Courthouse Steps Decision: Groff v. DeJoy

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On June 29, 2023 SCOTUS issued an opinion concerning Title VII, religious liberties, and employment law. In deciding Groff v. DeJoy, the Court held “ Title VII requires an employer that denies a religious accommodation to show that the burden of granting an accommodation would result in substantial increased costs in relation to the conduct of its particular business.”

The case involved Gerald Groff, a Christian who due to his religious convictions treated Sundays as a sabbath and thus did not work on those days, who formerly worked for the U.S. Postal Service in Pennsylvania. His refusal to violate his beliefs to work Sunday shifts led to disciplinary action and his eventual resignation. Groff sued and the following litigation raised two questions that the Court considered. Both concerned the protections provided to employees who seek to practice their religious beliefs in the context of the workplace. One was whether the Court should overrule the “more-than-de-minimis-cost” test for refusing religious accommodations under Title VII of the Civil Rights Act of 1964 established in Trans World Airlines, Inc. v. Hardison. The other concerned whether burdens on employees are sufficient to constitute “undue hardship on the conduct of the employer’s business” for the employer under Title VII.

Please join us for a Post-Decision Courthouse Steps webinar, where we will break down and analyze the Court’s decision. 

Featuring:

  • Stephanie Taub, Senior Counsel, First Liberty Institute
  • Bruce Cameron, Senior Atorney, National Right to Work Legal Defense Foundation

 

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As always, the Federalist Society takes no position on particular legal or public policy issues; all expressions of opinion are those of the speaker.

Event Transcript

Chayila Kleist:  Hello, and welcome to The Federal Society’s Webinar Call. Today, July 5, 2023, we host the post-decision Courthouse Steps webinar on Groff v. DeJoy, which was decided just last week by the Court. My name is Chayila Kleist, and I’m an assistant director of practice groups here at The Federalist Society. As always, please note that all expressions of opinion are those of the experts on today’s call, as The Federalist Society takes no position on particular legal or public policy issue. Now, in the interest of time, I’ll keep my introductions of our speakers brief, but if you’d like to know more about anybody on this call today, you can access their impressive full bios at fedsoc.org.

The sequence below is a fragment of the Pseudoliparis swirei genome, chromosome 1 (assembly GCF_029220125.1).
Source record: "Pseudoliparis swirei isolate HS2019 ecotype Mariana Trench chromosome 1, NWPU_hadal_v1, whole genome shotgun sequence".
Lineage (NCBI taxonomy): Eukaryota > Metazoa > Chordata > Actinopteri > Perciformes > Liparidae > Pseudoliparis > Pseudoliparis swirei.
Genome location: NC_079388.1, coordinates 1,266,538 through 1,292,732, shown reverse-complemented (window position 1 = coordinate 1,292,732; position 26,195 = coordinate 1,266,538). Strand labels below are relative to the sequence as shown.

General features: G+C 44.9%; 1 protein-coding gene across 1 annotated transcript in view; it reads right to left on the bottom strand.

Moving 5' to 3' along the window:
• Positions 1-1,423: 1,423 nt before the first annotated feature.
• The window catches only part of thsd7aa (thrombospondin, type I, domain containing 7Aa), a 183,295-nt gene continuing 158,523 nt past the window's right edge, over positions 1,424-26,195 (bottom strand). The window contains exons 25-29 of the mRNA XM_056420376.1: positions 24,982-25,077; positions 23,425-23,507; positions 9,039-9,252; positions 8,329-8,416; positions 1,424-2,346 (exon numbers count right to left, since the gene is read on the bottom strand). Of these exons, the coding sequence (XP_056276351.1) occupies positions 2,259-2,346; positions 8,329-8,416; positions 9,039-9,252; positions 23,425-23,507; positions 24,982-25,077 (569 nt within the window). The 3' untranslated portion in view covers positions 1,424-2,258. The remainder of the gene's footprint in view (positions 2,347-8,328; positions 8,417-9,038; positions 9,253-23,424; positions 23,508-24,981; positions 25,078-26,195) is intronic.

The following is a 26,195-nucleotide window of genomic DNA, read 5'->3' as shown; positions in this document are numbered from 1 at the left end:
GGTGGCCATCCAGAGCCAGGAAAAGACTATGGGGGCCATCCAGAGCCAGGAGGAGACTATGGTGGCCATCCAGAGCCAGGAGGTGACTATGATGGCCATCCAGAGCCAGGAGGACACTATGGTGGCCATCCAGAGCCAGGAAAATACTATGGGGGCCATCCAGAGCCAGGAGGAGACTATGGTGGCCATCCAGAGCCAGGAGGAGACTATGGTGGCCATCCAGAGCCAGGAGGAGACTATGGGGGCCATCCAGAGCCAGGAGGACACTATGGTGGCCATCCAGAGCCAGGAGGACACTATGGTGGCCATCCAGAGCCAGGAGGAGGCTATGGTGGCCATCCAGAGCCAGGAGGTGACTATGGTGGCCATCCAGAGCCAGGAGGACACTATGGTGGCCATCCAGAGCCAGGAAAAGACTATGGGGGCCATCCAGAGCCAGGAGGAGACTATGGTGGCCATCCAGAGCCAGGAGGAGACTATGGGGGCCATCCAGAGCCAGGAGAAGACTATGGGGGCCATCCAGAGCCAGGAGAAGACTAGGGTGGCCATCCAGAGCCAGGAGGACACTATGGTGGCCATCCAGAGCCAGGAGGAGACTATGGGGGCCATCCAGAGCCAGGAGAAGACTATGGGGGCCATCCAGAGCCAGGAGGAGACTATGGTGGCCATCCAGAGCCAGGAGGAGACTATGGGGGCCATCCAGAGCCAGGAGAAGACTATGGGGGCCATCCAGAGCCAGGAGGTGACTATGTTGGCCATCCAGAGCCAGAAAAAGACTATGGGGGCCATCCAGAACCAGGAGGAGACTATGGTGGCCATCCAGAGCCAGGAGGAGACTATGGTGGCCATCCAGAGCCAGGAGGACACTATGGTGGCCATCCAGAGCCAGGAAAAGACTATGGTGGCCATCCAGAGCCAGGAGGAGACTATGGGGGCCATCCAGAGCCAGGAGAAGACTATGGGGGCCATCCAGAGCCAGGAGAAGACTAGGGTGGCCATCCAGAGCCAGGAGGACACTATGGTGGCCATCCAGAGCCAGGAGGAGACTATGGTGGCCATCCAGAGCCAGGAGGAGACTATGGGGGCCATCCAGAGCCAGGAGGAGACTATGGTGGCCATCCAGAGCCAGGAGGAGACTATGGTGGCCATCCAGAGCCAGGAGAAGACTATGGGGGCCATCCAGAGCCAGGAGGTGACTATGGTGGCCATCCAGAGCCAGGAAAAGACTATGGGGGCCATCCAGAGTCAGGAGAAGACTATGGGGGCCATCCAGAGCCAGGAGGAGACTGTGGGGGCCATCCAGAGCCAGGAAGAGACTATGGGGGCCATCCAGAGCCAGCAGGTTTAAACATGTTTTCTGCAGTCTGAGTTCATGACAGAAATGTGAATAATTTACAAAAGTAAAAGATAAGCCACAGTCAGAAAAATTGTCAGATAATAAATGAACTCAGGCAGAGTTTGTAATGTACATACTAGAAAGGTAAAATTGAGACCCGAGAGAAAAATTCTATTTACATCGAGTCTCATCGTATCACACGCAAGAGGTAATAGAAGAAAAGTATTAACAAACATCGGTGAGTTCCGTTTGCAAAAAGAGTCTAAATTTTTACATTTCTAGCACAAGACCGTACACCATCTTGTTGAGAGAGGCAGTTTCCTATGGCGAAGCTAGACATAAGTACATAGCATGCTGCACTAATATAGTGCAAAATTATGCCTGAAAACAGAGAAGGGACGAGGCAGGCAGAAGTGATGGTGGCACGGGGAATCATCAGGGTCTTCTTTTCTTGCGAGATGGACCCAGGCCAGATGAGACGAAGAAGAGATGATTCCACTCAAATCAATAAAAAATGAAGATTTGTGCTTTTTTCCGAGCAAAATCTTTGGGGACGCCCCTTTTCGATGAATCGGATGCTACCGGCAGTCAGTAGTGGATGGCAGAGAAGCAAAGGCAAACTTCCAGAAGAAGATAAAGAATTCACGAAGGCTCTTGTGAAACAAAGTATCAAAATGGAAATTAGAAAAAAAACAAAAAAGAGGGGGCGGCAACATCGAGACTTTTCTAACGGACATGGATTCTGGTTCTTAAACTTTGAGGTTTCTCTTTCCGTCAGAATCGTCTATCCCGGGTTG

Today, we are fortunate to have with us Stephanie Taub, who serves as Senior Counsel with First Liberty Institute, focusing on litigation, appellate advocacy, and legal education. While at First Liberty, her article on the rights of faith-based organizations under Title VII of the Civil Rights Act of 1964 has been published with the Texas Review of Law and Politics. She’s also authored pieces to be published in the National Review, Daily Signal, the Washington Times, the Des Moines Register, and the New York Daily News. In 2017, Ms. Taub was named one of the 15 recipients of the James Wilson Fellowship in natural law.

 

Also joining us today is Bruce Cameron, who’s staff attorney with the National Right to Work Legal Defense Foundation, as well as the Reed Larson Professor of Labor Law at Regent University School of Law. In the latter role, Professor Cameron teaches on employment discrimination with a focus on faith, labor law, and administers the right-to-work practical. Prior to coming to Regent, Professor Cameron spent over 30 years litigating religious freedom and constitutional law cases in important contexts, and I’ll leave it there.

 

One last note about the panel, if you have any questions, please submit them via question-and-answer feature so they will be accessible to our panelists when we get to that portion of today’s webinar. With that, thank you all for being with us today. Ms. Taub, since I believe you’re speaking first, the floor is yours.

 

Stephanie Taub:  All right. Wonderful. Thank you, Chayila, and thank you to The Federalist Society for covering this very important case. So it is Groff v. DeJoy. This is a unanimous Supreme Court decision that came down last week. It strengthens employee religious liberty rights in the workplace. So this is a religious accommodation case. Federal law Title VII sometimes requires employers to modify the way things are done at work so they aren’t forcing their employees to violate their religious beliefs. This is called a religious accommodation. So whenever an employee has a conflict between their religious beliefs and some aspect of the job, that employee might request a religious accommodation.